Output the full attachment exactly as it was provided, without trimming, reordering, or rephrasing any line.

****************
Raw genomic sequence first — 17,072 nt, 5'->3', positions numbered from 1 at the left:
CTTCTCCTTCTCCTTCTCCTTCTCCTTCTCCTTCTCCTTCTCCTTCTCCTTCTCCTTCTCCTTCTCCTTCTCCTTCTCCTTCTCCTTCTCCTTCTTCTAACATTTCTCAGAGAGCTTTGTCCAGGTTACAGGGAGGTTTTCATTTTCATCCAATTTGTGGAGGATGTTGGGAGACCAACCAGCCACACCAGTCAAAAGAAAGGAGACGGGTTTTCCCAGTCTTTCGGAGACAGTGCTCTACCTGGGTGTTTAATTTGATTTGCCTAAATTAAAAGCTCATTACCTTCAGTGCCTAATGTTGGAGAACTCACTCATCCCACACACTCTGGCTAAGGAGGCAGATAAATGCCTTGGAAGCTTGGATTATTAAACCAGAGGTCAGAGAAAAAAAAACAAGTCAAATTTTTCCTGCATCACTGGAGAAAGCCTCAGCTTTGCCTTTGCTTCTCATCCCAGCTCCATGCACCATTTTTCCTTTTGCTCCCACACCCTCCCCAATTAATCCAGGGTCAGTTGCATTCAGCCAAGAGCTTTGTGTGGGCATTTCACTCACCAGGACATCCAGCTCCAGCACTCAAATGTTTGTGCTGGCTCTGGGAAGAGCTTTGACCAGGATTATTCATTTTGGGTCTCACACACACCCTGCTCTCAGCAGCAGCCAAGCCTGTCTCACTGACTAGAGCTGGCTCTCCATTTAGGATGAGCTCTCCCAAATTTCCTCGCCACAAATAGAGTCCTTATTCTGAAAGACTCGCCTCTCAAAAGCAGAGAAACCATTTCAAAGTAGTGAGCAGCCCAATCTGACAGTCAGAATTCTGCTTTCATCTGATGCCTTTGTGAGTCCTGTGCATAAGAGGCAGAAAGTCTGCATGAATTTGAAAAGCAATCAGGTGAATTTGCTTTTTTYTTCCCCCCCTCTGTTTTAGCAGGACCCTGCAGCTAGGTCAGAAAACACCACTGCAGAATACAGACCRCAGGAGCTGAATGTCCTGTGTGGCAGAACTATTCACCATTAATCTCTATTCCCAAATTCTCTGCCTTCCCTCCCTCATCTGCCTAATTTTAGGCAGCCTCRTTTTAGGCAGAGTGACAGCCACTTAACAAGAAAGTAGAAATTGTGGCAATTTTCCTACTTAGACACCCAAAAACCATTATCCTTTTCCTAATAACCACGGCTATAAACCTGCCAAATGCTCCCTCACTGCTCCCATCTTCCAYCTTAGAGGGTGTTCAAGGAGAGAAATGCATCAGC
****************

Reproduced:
Raw genomic sequence first — 17,072 nt, 5'->3', positions numbered from 1 at the left:
CTTCTCCTTCTCCTTCTCCTTCTCCTTCTCCTTCTCCTTCTCCTTCTCCTTCTCCTTCTCCTTCTCCTTCTCCTTCTCCTTCTCCTTCTCCTTCTTCTAACATTTCTCAGAGAGCTTTGTCCAGGTTACAGGGAGGTTTTCATTTTCATCCAATTTGTGGAGGATGTTGGGAGACCAACCAGCCACACCAGTCAAAAGAAAGGAGACGGGTTTTCCCAGTCTTTCGGAGACAGTGCTCTACCTGGGTGTTTAATTTGATTTGCCTAAATTAAAAGCTCATTACCTTCAGTGCCTAATGTTGGAGAACTCACTCATCCCACACACTCTGGCTAAGGAGGCAGATAAATGCCTTGGAAGCTTGGATTATTAAACCAGAGGTCAGAGAAAAAAAAACAAGTCAAATTTTTCCTGCATCACTGGAGAAAGCCTCAGCTTTGCCTTTGCTTCTCATCCCAGCTCCATGCACCATTTTTCCTTTTGCTCCCACACCCTCCCCAATTAATCCAGGGTCAGTTGCATTCAGCCAAGAGCTTTGTGTGGGCATTTCACTCACCAGGACATCCAGCTCCAGCACTCAAATGTTTGTGCTGGCTCTGGGAAGAGCTTTGACCAGGATTATTCATTTTGGGTCTCACACACACCCTGCTCTCAGCAGCAGCCAAGCCTGTCTCACTGACTAGAGCTGGCTCTCCATTTAGGATGAGCTCTCCCAAATTTCCTCGCCACAAATAGAGTCCTTATTCTGAAAGACTCGCCTCTCAAAAGCAGAGAAACCATTTCAAAGTAGTGAGCAGCCCAATCTGACAGTCAGAATTCTGCTTTCATCTGATGCCTTTGTGAGTCCTGTGCATAAGAGGCAGAAAGTCTGCATGAATTTGAAAAGCAATCAGGTGAATTTGCTTTTTTYTTCCCCCCCTCTGTTTTAGCAGGACCCTGCAGCTAGGTCAGAAAACACCACTGCAGAATACAGACCRCAGGAGCTGAATGTCCTGTGTGGCAGAACTATTCACCATTAATCTCTATTCCCAAATTCTCTGCCTTCCCTCCCTCATCTGCCTAATTTTAGGCAGCCTCRTTTTAGGCAGAGTGACAGCCACTTAACAAGAAAGTAGAAATTGTGGCAATTTTCCTACTTAGACACCCAAAAACCATTATCCTTTTCCTAATAACCACGGCTATAAACCTGCCAAATGCTCCCTCACTGCTCCCATCTTCCAYCTTAGAGGGTGTTCAAGGAGAGAAATGCATCAGC